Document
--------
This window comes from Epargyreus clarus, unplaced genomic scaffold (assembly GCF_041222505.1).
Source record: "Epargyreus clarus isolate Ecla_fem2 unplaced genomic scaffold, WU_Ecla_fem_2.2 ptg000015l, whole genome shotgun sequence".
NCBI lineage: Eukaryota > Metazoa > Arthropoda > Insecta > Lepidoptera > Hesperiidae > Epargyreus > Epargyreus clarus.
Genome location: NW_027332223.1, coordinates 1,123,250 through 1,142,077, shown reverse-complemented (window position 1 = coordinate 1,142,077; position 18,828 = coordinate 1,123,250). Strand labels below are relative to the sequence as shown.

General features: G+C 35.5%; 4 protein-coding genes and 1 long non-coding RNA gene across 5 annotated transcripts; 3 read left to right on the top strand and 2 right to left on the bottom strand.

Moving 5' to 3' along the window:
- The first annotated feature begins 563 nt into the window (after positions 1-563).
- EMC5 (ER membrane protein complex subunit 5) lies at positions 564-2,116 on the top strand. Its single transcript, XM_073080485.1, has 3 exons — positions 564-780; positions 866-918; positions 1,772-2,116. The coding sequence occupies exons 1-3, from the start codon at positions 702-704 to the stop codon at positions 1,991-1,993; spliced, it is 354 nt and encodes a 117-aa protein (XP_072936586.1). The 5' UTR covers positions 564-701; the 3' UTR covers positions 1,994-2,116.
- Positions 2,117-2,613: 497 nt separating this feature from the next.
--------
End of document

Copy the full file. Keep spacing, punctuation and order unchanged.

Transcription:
This window comes from Epargyreus clarus, unplaced genomic scaffold (assembly GCF_041222505.1).
Source record: "Epargyreus clarus isolate Ecla_fem2 unplaced genomic scaffold, WU_Ecla_fem_2.2 ptg000015l, whole genome shotgun sequence".
NCBI lineage: Eukaryota > Metazoa > Arthropoda > Insecta > Lepidoptera > Hesperiidae > Epargyreus > Epargyreus clarus.
Genome location: NW_027332223.1, coordinates 1,123,250 through 1,142,077, shown reverse-complemented (window position 1 = coordinate 1,142,077; position 18,828 = coordinate 1,123,250). Strand labels below are relative to the sequence as shown.

General features: G+C 35.5%; 4 protein-coding genes and 1 long non-coding RNA gene across 5 annotated transcripts; 3 read left to right on the top strand and 2 right to left on the bottom strand.

Moving 5' to 3' along the window:
- The first annotated feature begins 563 nt into the window (after positions 1-563).
- EMC5 (ER membrane protein complex subunit 5) lies at positions 564-2,116 on the top strand. Its single transcript, XM_073080485.1, has 3 exons — positions 564-780; positions 866-918; positions 1,772-2,116. The coding sequence occupies exons 1-3, from the start codon at positions 702-704 to the stop codon at positions 1,991-1,993; spliced, it is 354 nt and encodes a 117-aa protein (XP_072936586.1). The 5' UTR covers positions 564-701; the 3' UTR covers positions 1,994-2,116.
- Positions 2,117-2,613: 497 nt separating this feature from the next.